Much is made these days of creating a personal brand. But what happens when a family name has multiple associations? Saint Louis Brewery, maker of Schlafly beer, would like to trademark the Schlafly name. Political activist Phyllis Schlafly objects, saying the Schlafly name stands for conservative values. Who has the stronger legal case?
It’s the middle of the Missouri legislative session, and a lot of bills are floating around, including some that have little chance of becoming law.
The Illinois Supreme Court struck down the state’s eavesdropping law last week. Now that the existing law is scrapped, a new one needs to be written.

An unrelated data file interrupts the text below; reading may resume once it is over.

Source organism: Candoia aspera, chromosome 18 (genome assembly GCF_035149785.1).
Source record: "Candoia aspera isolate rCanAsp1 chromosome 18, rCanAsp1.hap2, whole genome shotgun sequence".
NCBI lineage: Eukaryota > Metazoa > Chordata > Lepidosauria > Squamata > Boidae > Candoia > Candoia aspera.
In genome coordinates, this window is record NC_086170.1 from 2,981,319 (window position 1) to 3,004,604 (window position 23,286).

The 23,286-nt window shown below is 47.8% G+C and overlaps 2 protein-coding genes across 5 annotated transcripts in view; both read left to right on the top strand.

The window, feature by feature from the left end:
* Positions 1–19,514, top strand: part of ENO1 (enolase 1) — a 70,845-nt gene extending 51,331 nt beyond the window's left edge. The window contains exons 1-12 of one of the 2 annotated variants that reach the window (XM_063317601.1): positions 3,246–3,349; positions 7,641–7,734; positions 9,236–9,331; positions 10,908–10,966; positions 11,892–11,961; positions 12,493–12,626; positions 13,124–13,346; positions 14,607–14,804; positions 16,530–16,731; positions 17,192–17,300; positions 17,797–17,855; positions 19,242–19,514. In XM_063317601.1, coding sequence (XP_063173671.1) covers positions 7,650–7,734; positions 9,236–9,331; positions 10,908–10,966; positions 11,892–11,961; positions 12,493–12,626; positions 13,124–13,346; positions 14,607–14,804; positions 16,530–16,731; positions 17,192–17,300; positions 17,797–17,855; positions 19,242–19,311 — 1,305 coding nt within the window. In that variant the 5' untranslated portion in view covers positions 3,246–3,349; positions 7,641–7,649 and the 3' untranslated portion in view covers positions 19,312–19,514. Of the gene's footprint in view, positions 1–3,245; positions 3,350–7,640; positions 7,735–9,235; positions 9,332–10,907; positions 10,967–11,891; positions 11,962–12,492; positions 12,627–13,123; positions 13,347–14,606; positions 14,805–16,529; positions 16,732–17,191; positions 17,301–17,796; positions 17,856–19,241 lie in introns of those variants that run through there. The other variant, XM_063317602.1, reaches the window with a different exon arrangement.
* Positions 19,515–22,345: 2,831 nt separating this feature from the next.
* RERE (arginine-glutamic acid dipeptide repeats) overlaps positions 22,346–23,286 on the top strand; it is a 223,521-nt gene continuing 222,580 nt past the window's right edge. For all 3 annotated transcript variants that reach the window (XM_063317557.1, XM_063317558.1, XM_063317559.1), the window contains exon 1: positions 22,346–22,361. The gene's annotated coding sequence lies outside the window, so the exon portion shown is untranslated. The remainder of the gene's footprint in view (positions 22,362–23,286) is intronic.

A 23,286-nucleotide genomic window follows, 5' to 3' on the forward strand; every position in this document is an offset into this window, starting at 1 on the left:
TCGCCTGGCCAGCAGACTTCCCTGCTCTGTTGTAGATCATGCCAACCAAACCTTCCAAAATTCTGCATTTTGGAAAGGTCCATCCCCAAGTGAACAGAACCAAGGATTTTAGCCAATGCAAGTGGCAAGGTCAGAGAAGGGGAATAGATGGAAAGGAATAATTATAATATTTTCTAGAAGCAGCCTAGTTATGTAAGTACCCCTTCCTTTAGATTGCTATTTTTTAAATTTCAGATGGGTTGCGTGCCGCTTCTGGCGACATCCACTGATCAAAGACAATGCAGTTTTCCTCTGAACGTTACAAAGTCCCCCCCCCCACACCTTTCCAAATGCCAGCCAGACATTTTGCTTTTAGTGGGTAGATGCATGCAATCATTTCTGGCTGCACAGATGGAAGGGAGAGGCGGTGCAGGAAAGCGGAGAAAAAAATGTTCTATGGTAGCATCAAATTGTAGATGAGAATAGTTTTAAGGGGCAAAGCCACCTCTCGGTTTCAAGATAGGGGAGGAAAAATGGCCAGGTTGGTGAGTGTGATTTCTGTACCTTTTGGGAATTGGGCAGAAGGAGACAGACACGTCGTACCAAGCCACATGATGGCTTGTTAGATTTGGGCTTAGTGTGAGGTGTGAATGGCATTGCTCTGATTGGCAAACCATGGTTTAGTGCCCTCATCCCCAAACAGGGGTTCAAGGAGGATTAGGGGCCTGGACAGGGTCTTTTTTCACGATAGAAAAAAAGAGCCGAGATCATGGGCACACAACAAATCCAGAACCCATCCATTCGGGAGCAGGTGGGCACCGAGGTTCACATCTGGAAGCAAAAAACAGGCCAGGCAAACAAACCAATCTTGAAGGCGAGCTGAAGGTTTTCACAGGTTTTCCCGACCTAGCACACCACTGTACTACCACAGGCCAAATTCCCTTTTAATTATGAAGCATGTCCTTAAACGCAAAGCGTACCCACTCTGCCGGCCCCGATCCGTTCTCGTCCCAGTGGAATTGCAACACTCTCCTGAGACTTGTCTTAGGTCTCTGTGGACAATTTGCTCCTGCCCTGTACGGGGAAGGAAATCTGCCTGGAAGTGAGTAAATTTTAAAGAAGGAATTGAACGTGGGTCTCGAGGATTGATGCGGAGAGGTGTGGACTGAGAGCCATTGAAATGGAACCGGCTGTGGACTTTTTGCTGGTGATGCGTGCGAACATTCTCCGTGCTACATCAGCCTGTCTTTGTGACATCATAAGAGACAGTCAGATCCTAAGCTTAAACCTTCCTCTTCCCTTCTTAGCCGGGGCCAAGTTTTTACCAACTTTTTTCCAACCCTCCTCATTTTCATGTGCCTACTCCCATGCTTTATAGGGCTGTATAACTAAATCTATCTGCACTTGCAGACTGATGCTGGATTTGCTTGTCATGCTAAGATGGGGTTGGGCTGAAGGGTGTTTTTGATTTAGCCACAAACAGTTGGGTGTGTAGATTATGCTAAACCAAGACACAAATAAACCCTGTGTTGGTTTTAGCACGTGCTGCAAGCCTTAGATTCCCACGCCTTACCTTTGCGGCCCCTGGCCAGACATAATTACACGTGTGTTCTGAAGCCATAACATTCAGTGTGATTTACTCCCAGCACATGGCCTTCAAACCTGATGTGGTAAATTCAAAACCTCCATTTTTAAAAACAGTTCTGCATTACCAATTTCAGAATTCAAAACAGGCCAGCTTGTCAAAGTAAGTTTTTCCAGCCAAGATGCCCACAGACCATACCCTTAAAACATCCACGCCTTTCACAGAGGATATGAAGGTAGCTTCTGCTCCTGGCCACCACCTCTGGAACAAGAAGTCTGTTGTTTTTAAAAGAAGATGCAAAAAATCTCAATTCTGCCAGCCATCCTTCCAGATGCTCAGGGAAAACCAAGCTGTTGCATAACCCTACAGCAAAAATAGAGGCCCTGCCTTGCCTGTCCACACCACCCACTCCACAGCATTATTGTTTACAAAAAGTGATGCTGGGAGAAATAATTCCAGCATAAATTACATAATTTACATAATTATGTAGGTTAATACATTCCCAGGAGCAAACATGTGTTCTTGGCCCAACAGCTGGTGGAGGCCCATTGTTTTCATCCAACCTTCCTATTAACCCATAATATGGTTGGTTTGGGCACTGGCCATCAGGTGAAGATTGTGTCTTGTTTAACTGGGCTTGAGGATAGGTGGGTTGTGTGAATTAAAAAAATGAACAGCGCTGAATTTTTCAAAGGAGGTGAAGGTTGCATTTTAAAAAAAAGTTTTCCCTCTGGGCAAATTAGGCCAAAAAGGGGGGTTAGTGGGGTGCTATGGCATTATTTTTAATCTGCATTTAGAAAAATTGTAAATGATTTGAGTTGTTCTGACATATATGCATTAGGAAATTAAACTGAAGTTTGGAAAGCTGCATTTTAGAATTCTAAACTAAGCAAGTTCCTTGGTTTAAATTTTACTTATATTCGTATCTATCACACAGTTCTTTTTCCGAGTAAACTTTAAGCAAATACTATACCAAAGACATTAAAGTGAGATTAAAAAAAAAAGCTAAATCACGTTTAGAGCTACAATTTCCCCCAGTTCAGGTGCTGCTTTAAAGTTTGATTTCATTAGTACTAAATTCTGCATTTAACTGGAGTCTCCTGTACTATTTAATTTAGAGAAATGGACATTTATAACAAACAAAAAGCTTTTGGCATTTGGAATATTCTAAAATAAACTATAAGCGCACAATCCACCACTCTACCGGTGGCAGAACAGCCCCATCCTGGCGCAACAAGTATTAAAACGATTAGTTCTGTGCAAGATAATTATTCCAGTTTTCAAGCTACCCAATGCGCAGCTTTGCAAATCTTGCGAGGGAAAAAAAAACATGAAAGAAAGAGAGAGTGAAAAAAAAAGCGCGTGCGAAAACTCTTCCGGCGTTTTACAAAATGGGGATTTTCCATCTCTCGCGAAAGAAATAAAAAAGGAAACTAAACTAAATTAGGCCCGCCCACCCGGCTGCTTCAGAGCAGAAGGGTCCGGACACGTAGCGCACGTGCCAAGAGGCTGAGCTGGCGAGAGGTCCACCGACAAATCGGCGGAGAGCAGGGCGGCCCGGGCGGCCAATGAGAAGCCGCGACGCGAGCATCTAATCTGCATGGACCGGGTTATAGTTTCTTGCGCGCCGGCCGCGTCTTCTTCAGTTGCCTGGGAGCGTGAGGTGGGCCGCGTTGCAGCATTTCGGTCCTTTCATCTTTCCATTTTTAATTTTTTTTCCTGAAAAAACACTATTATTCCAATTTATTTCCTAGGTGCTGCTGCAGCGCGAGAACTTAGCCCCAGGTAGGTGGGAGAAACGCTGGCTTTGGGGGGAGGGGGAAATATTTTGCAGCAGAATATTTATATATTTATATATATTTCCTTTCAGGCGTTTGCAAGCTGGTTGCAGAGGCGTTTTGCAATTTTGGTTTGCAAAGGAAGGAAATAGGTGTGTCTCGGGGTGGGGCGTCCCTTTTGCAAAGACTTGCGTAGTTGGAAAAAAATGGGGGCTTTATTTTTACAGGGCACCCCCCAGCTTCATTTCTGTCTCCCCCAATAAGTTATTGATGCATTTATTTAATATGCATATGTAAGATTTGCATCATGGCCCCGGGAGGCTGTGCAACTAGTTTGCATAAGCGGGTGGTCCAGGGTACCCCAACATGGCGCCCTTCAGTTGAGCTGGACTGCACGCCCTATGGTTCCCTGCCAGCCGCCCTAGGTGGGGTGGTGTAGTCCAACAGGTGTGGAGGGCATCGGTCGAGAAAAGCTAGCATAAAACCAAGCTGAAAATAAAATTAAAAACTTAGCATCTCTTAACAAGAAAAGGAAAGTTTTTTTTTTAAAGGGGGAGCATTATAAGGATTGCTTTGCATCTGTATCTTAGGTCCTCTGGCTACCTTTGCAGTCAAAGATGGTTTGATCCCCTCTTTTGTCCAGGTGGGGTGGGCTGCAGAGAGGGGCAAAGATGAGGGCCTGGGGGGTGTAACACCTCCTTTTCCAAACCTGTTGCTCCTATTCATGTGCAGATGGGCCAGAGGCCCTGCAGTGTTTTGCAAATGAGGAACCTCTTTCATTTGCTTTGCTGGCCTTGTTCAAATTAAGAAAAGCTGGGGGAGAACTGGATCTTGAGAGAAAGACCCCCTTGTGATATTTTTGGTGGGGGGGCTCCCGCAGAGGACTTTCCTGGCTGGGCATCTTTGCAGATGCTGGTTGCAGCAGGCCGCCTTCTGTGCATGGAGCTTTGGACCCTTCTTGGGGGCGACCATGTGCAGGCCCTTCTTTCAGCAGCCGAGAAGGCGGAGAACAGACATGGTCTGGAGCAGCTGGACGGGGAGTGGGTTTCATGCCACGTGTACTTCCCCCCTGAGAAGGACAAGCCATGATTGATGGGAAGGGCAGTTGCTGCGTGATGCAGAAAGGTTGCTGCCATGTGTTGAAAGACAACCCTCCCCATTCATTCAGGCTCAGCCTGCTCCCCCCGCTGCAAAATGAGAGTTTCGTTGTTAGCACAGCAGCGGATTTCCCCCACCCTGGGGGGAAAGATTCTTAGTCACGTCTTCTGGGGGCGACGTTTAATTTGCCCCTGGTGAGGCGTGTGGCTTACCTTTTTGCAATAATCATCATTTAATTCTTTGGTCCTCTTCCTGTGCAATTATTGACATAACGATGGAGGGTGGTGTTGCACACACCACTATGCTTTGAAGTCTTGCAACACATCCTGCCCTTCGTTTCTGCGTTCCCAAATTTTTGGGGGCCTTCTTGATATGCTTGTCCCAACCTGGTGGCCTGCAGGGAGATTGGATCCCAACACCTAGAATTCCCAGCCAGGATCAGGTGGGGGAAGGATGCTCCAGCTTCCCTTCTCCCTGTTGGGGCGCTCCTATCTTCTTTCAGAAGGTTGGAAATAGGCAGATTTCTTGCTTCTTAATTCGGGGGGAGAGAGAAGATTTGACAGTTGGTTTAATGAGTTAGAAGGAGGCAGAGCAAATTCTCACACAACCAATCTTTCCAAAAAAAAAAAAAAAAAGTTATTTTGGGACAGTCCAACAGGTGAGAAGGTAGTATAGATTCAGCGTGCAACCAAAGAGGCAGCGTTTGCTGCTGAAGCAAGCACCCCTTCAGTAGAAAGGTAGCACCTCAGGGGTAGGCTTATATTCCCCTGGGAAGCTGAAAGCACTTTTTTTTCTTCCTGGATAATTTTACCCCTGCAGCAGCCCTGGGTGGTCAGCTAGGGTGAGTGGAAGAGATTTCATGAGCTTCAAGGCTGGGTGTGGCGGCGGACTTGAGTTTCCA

In our monthly legal roundtable, host Don Marsh talked with a panel of legal experts to explain these issues and more.
The panelists included:
- Booker T. Shaw, J.D., Partner, Thompson Coburn LLC; Former Judge on Missouri Court of Appeals, the Missouri Supreme Court and the 22nd Judicial Circuit
- William Freivogel, J.D., Director, School of Journalism; Associate Professor, Paul Simon Public Policy Institute, Southern Illinois University – Carbondale
- Mark Smith, J.D., Associate Vice Chancellor and Director, The Career Center, Washington University
Other topics included:
- A federal judge has upheld Missouri’s funeral protest law
- The Missouri bill protecting private businesses who refuse service on religious grounds
- The latest version of Missouri’s gun nullification bill
- The flurry of anti-abortion bills introduced this session in Missouri
- The possible suspension of former St. Louis Mayor Freeman Bosley’s law license
- The appointment of Nancy Staudt as dean of the Washington University School of Law